If you haven’t been following Dechert’s epic courtroom drama with one of its former clients, you’re probably wondering why the acronym ‘ENRC’ constantly appears in your inbox. But I urge you to familiarise yourself with it.
Starting in 2011, more than ten years and millions of pounds later, the debacle this week finally reached its conclusion at London’s High Court. Replete with allegations of duplicity, conspiracy and dishonesty, it’s the kind of cautionary tale you can imagine people telling junior lawyers, warning them of the dangers of getting too ambitious, too greedy, promising too much, and of failing to keep hubris in check.
At its heart is Dechert’s big-billing former head of white collar crime, Neil Gerrard, and FTSE 100-listed mining company ENRC—a former client of Gerrard’s who brought him in to conduct an internal investigation into a potential fraud in one of its subsidiaries. In its sensational judgment, London’s High Court found that, over the course of his instruction, Gerrard had delivered “wrong” and “unnecessary” advice in order to cajole ENRC into believing it was likely to come under investigation by the Serious Fraud Office.
But the plot thickens.
Gerrard was, according to the judgment, in cahoots with the SFO, feeding confidential information to top investigators in order to continually “expand his investigation”. All in a bid to extract more money from ENRC, and build what he had, allegedly, promised would be a £12 million practice at Dechert.
Gerrard is no stranger to controversy, with other international litigations—themselves bloated with intrigue—swirling about him for years. Indeed, the presiding judge, Justice Waksman, described Gerrard as a man “obsessed with money”, with a “large ego”, armed with the “belief that he is always right”. But, with causation and loss still undecided, for Dechert the case could prove a monumental test on all fronts: financial, reputational, systemic and cultural.
Questions are already being asked: Did other partners at Dechert know what was going on? Did they know Gerrard had a tendency to scare his clients into expanding their investigations, all in the service of increasing fees?
If the answer to either of these is yes, could this in turn hinder Dechert’s ability to make a claim on its insurance—given a general exclusion on dishonesty—were it to lose on causation and end up having to shell out what one person estimated could be “hundreds of millions” of pounds?
Will Dechert turn on Gerrard, whom the firm has stood by throughout the controversy?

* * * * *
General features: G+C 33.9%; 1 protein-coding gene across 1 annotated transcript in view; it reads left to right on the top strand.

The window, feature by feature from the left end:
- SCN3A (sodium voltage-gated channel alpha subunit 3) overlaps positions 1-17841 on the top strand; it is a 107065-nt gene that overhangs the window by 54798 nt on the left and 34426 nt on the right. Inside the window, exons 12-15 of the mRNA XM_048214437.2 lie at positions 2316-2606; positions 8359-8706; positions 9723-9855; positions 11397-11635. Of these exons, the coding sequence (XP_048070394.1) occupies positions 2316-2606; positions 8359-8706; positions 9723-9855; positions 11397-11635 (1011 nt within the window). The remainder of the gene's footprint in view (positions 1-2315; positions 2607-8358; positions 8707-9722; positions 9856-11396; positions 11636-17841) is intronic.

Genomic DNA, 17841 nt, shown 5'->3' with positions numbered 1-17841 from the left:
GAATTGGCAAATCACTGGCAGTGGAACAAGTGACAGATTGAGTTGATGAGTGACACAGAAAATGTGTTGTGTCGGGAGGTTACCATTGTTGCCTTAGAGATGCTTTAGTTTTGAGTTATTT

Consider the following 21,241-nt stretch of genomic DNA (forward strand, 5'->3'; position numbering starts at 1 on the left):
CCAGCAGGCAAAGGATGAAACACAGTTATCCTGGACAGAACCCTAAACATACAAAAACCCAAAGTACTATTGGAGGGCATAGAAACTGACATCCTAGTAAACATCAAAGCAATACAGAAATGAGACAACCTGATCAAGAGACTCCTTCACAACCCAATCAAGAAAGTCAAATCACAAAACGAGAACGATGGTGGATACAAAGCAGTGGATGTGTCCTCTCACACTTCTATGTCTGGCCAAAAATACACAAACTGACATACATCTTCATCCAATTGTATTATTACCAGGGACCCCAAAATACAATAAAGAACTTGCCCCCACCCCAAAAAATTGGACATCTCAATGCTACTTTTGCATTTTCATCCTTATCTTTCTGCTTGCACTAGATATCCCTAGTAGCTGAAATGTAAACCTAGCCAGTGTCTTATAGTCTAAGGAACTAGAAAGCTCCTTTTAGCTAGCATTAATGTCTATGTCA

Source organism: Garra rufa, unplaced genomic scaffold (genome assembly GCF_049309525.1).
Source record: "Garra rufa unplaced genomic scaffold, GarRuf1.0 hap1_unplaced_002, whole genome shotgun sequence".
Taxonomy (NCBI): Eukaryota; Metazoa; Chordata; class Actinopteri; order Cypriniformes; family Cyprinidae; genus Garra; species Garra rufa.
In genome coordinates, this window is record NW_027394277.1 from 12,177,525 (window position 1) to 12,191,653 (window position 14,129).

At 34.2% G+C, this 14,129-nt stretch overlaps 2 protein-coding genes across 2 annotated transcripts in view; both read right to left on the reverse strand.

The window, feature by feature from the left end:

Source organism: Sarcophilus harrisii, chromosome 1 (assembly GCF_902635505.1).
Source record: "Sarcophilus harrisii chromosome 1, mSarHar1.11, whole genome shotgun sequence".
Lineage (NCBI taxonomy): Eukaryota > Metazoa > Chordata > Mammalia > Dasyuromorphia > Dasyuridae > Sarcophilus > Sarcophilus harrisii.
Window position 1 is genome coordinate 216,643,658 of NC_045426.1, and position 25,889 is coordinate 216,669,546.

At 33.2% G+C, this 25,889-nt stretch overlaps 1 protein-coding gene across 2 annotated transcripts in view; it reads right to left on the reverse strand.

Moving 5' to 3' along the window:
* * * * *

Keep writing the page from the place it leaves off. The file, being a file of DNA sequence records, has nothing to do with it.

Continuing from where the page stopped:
Can clients still trust Dechert?
An appeal could be in the offing. There could be a separate hearing for loss and causation. There could be a regulatory investigation, with the SRA currently poring over the 400-page judgment. In short: a decade-long case doesn’t end at the snap of a finger. So look out for more coverage on this.
Meanwhile, it isn’t just Dechert that found itself making headlines for suspect reasons this week. Partners at fellow U.S. giant White & Case also came under the gaze of the U.K. justice system.
At an employment tribunal, former White & Case tax partner Michael Wistow has accused the firm of disability discrimination, claiming the firm had a “toxic work environment”, owing in large part to the behaviour of senior management.
The claim is against both White & Case and London partner Oliver Brettle, who sits on the firm’s global executive committee.
Jack Womack reports that, in preliminary tribunal hearings in London, Wistow claimed to have suffered from mixed anxiety and depression since at least October 2018.
Wistow claimed: “At the time it felt like I was being threatened if I didn’t just shut up and put up. White & Case knew that I was in a very difficult place in my personal life and it felt that this meant I could be treated however they pleased.”
This is not the first time White & Case’s London office culture has come under scrutiny. In 2021, we ran an investigation in which insiders described the office as a cradle of “in-fighting” “toxicity” and “misery”, where “if you crossed certain people, you’re toast”.
White & Case mightn’t be facing potential costs of Dechert proportions, but the reputational threat is just as real, particularly at a time when clients are looking ever more pointedly at law firm culture and partner behaviour.
Women, Influence, Power and Law
This week saw the return of our Women, Influence, Power and Law conference in the U.K. after a virtual event last year. The two-day conference buzzed with energy, with around 150 attendees consisting of major in-house leaders sharing their thoughts on the hottest topics of the day.
Keynote speakers included journalist and comedian Viv Groskop and former Grant Thornton U.K. CEO Sacha Romanovitch, who shared their thoughts on the perception of imposter syndrome and how to best lead your teams.
Our host of panel sessions covered a huge variety of topics, including: how crucial it is that GCs recognise their part to play in tackling the climate crisis; whether it’s ever appropriate to cry at work; how to show your teams to solve problems themselves without immediately giving them the answer; having the confidence to be authentic and what that means; driving sustainable improvements in diversity and how to manage crises.
Intimate roundtables hosted by our sponsors and Law.com International journalists provided a setting for deeper discussion of personal experiences and best practice sharing, on subjects including women’s health in the workplace; employment law; burnout and building your authentic brand.
Hosted by Law.com International news editor Rose Walker, the conference provided an inspiring space for women at all levels of in-house and private practice to learn from each other via crucial conversations. We look forward to welcoming you back next year.